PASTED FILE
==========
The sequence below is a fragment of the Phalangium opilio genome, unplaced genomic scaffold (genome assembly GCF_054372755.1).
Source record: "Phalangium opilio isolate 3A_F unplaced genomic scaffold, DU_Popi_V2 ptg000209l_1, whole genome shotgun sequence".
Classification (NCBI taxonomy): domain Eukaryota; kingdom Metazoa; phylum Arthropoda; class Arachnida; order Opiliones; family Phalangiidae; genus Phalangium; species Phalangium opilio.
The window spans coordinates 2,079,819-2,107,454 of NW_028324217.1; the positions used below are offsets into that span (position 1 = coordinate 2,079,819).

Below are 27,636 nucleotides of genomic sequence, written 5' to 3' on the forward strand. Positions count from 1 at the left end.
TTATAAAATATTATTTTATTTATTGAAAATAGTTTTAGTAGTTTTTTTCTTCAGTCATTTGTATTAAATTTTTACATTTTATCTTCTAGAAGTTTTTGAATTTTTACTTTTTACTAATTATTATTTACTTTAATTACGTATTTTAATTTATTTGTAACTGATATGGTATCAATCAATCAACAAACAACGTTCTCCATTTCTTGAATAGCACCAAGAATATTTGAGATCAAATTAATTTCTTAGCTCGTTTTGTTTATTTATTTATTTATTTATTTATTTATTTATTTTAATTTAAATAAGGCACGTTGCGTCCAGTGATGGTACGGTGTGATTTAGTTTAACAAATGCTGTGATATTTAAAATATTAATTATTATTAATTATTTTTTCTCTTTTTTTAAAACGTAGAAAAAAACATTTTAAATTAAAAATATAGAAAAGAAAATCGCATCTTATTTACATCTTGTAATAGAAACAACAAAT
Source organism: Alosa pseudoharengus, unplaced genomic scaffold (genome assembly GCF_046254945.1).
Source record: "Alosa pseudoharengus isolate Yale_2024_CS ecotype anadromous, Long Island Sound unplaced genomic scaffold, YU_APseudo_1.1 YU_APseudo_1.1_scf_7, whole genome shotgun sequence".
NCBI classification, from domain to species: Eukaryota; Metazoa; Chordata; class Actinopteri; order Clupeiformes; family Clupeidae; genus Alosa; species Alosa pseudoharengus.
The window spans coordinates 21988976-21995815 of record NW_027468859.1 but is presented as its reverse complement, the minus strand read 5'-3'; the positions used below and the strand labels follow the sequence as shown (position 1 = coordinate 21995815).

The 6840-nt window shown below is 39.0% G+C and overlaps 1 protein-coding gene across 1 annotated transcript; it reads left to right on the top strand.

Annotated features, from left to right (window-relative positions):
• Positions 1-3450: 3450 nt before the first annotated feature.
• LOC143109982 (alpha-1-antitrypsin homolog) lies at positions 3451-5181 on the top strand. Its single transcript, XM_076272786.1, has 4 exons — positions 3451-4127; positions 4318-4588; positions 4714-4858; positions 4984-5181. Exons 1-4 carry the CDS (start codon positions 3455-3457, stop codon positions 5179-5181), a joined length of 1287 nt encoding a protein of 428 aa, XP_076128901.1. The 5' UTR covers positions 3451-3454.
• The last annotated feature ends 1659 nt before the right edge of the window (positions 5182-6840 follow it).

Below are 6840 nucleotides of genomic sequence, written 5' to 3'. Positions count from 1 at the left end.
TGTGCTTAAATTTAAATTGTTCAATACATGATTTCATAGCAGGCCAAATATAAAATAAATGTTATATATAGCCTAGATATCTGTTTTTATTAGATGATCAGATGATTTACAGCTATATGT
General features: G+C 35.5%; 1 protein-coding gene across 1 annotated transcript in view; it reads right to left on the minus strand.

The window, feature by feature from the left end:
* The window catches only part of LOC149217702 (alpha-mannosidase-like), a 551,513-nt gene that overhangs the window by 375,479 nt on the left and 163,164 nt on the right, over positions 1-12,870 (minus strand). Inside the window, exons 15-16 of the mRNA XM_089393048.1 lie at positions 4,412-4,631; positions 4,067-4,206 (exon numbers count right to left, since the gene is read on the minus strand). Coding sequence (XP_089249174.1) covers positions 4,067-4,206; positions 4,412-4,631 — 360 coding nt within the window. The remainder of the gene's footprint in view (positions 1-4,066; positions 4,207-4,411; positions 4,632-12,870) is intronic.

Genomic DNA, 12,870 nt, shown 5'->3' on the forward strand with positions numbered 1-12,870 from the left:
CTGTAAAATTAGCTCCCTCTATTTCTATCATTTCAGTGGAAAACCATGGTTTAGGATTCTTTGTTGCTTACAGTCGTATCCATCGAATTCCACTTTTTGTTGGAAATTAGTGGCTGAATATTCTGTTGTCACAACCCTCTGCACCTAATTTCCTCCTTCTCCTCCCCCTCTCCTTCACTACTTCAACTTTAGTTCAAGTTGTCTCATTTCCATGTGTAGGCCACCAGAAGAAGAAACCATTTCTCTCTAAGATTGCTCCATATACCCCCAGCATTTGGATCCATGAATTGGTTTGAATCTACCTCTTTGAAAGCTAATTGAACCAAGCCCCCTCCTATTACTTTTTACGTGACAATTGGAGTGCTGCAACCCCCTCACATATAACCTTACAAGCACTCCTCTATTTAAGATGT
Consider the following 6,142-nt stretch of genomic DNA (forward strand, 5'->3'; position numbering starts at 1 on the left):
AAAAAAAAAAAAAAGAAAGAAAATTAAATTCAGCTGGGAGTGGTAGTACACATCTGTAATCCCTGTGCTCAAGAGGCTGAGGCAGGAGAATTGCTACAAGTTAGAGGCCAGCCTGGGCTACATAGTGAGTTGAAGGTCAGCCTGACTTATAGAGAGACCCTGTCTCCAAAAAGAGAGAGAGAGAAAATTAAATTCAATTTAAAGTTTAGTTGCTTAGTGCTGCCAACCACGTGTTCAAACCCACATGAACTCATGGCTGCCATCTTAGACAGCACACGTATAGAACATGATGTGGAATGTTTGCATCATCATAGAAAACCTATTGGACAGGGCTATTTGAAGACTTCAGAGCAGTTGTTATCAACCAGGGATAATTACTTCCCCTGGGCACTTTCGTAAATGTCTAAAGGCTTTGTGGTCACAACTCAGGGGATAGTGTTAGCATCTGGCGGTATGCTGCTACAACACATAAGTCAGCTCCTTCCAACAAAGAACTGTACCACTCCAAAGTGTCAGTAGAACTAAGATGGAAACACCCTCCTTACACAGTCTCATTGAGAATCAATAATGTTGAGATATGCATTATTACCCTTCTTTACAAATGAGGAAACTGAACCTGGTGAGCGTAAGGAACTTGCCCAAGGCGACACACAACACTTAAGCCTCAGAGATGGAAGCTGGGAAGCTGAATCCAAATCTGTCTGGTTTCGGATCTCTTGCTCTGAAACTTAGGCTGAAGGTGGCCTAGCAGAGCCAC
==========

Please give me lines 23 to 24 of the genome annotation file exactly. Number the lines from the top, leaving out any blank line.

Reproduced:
Consider the following 6,142-nt stretch of genomic DNA (forward strand, 5'->3'; position numbering starts at 1 on the left):
AAAAAAAAAAAAAAGAAAGAAAATTAAATTCAGCTGGGAGTGGTAGTACACATCTGTAATCCCTGTGCTCAAGAGGCTGAGGCAGGAGAATTGCTACAAGTTAGAGGCCAGCCTGGGCTACATAGTGAGTTGAAGGTCAGCCTGACTTATAGAGAGACCCTGTCTCCAAAAAGAGAGAGAGAGAAAATTAAATTCAATTTAAAGTTTAGTTGCTTAGTGCTGCCAACCACGTGTTCAAACCCACATGAACTCATGGCTGCCATCTTAGACAGCACACGTATAGAACATGATGTGGAATGTTTGCATCATCATAGAAAACCTATTGGACAGGGCTATTTGAAGACTTCAGAGCAGTTGTTATCAACCAGGGATAATTACTTCCCCTGGGCACTTTCGTAAATGTCTAAAGGCTTTGTGGTCACAACTCAGGGGATAGTGTTAGCATCTGGCGGTATGCTGCTACAACACATAAGTCAGCTCCTTCCAACAAAGAACTGTACCACTCCAAAGTGTCAGTAGAACTAAGATGGAAACACCCTCCTTACACAGTCTCATTGAGAATCAATAATGTTGAGATATGCATTATTACCCTTCTTTACAAATGAGGAAACTGAACCTGGTGAGCGTAAGGAACTTGCCCAAGGCGACACACAACACTTAAGCCTCAGAGATGGAAGCTGGGAAGCTGAATCCAAATCTGTCTGGTTTCGGATCTCTTGCTCTGAAACTTAGGCTGAAGGTGGCCTAGCAGAGCCAC